Architectural Styles of the NRV
Any discussion of architecture in the NRV would be remiss to not start with the iconic Hokie Stone. When Virginia Techbuildings were first constructed, they were built in brick with Victorian architectural details. Unfortunately, this look reminded people of sweatshops and the school administration looked for a cost effective way to create buildings that would harken back to Oxford and Cambridge’s “collegiate gothic” architectural style. A limestone quarry was set up on the outskirts of Blacksburg and “Hokie Stone” was born. The iconic limestone facade on most of the buildings of Virginia Tech was first added to the campus during John McBryde’s tenure as president, from 1891 to 1907, and now it gives the campus its iconic look and good luck to the football team as they touch it to enter Lane Stadium.
The VT Quarry no longer sells commercially and the term “Hokie Stone” is trademarked. However, if you’d like to add some Hokie Stone to your home or landscaping, you can ask local quarries for “Appalachian Dolomitic Limestone” or visit the Dutch Quality Stone company for a cast version called “Blacksburg Blend”.
In the 1940s and 50s, a local artisan took to hand crafting Hokie Stone Veneers to mimic Hokie Stone at a fraction of the cost. The homes were faced in a steel mesh and a thick stucco-cement mixture was added to it while the artisan hand shaped the "stones" to replicate the hand carved facing of the stone and then painted them in Hokie Stone colors. While the end effect won’t be confused with a Hokie Stone building, you can see his handiwork throughout the NRV on commercial and residential buildings to this day.
Common in Blacksburg among the merchant class in the early 1900s, the best example of the Victorian home architecture is the historic Alexander Black House.
The original home was built in 1897, but after it burnt down it was rebuilt in the Queen Anne style with the iconic turret. In 2002 the home was moved to accommodate the Kent Square commercial development, but the features of the architectural style were preserved.
Bringing an end to the over-embellished Victorian architecture was the rise of everything being mass produced in the US, including homes. Sears and Roebuck catalog was the Amazon of the time. For the first time Americans could order whatever they wanted from the catalog and the train would drop it off downtown on the platform. That included houses. While few actual Sears houses still stand, the idea of cheap, mass produced houses was a fast way to provide homes for people returning from war and ready to settle down. Homes were built in rows and all matched one another, and the result can still be seen in sections of Radford City that housed workers at the Army Arsenal in the 1940s.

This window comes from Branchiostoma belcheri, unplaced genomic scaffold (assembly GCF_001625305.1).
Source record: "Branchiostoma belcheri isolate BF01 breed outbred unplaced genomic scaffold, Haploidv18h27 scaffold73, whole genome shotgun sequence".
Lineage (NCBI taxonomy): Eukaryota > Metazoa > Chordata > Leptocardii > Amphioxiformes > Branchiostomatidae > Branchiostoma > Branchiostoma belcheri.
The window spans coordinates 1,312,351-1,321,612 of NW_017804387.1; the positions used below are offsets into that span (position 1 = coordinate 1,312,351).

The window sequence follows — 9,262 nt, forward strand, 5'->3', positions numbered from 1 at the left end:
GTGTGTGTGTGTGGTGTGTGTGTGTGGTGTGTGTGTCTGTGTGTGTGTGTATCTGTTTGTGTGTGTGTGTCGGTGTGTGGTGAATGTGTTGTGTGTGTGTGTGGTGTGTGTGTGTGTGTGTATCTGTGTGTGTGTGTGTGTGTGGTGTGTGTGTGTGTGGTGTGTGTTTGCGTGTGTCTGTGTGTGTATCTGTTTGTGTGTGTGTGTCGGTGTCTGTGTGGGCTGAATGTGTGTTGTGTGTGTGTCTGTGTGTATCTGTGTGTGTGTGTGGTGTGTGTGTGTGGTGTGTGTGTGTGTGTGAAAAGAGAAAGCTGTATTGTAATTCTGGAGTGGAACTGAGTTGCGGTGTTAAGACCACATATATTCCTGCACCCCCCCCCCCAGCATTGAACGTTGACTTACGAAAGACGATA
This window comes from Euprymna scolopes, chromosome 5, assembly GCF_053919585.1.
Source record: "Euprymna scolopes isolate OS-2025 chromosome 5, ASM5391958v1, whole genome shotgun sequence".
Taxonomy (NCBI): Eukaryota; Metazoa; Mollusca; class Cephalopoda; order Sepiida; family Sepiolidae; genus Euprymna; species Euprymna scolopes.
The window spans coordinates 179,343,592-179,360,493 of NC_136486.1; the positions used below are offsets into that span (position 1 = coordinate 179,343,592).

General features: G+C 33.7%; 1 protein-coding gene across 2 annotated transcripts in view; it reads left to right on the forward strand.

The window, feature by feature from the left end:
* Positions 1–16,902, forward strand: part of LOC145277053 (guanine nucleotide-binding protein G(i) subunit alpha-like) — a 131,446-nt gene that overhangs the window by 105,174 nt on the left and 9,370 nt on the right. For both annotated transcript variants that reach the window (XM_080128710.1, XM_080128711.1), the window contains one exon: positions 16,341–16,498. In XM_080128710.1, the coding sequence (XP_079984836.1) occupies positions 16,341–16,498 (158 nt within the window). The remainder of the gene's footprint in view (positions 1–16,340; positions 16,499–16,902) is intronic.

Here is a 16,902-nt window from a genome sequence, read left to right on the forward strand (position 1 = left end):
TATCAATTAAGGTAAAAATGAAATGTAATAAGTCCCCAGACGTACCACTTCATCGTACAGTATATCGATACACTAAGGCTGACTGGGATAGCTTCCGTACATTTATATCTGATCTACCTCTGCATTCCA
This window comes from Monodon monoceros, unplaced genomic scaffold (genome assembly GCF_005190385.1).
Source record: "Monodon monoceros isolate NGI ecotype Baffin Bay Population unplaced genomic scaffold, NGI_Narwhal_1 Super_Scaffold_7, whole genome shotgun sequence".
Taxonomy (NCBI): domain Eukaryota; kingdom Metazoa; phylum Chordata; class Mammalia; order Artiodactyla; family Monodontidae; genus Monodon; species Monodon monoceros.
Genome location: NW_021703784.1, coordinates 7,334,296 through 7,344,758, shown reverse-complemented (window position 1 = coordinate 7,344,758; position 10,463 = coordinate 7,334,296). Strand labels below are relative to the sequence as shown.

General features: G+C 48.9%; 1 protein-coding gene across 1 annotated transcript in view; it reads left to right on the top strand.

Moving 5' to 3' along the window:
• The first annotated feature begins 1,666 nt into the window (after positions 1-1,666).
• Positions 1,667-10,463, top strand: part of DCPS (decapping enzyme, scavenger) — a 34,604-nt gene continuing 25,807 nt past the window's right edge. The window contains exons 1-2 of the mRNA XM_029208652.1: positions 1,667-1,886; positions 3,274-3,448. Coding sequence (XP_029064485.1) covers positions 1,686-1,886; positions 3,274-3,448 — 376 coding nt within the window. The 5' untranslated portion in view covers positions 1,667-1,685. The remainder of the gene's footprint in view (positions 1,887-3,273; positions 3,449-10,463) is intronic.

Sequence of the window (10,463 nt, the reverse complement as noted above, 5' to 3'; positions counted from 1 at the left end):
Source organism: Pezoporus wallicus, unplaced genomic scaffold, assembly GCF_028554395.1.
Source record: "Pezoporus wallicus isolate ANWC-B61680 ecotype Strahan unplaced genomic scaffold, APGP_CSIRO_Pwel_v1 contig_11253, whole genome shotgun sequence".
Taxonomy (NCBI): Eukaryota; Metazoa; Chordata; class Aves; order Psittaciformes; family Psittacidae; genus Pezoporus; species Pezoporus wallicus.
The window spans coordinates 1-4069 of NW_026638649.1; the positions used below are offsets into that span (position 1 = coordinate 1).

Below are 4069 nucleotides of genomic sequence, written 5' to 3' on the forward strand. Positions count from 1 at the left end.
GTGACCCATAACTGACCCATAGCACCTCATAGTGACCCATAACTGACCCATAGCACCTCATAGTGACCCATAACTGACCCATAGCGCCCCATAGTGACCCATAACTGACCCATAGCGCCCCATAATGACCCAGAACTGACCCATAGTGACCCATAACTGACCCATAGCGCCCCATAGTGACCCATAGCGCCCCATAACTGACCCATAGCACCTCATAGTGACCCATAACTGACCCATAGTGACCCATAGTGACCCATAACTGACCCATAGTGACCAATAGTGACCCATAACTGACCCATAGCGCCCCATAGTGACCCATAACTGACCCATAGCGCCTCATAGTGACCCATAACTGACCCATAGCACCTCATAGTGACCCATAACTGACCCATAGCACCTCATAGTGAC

But that didn’t last long because people wanted something with more character and the American Craftsman tradition was born and made its way quickly to the NRV. As the over-embellished look of the Victorian architecture became less fashionable, the Arts and Crafts movement began to take hold throughout the area. In response to the ubiquitous Sears and Roebuck catalog (which was the Amazon of the day, you could order anything mass produced, but of low quality) shopping local for quality products became vogue and that extended from interior decor to home design.
Modern home builds in the NRV tend towards Craftsman architecture. It combines wood or wood-look siding and stone or brick, and favors exposed rafters or simple decorative brackets under the eaves. The developments of Progress Street and The Retreat at Blacksburg are good examples of the modern craftsman style and colors favored in this area.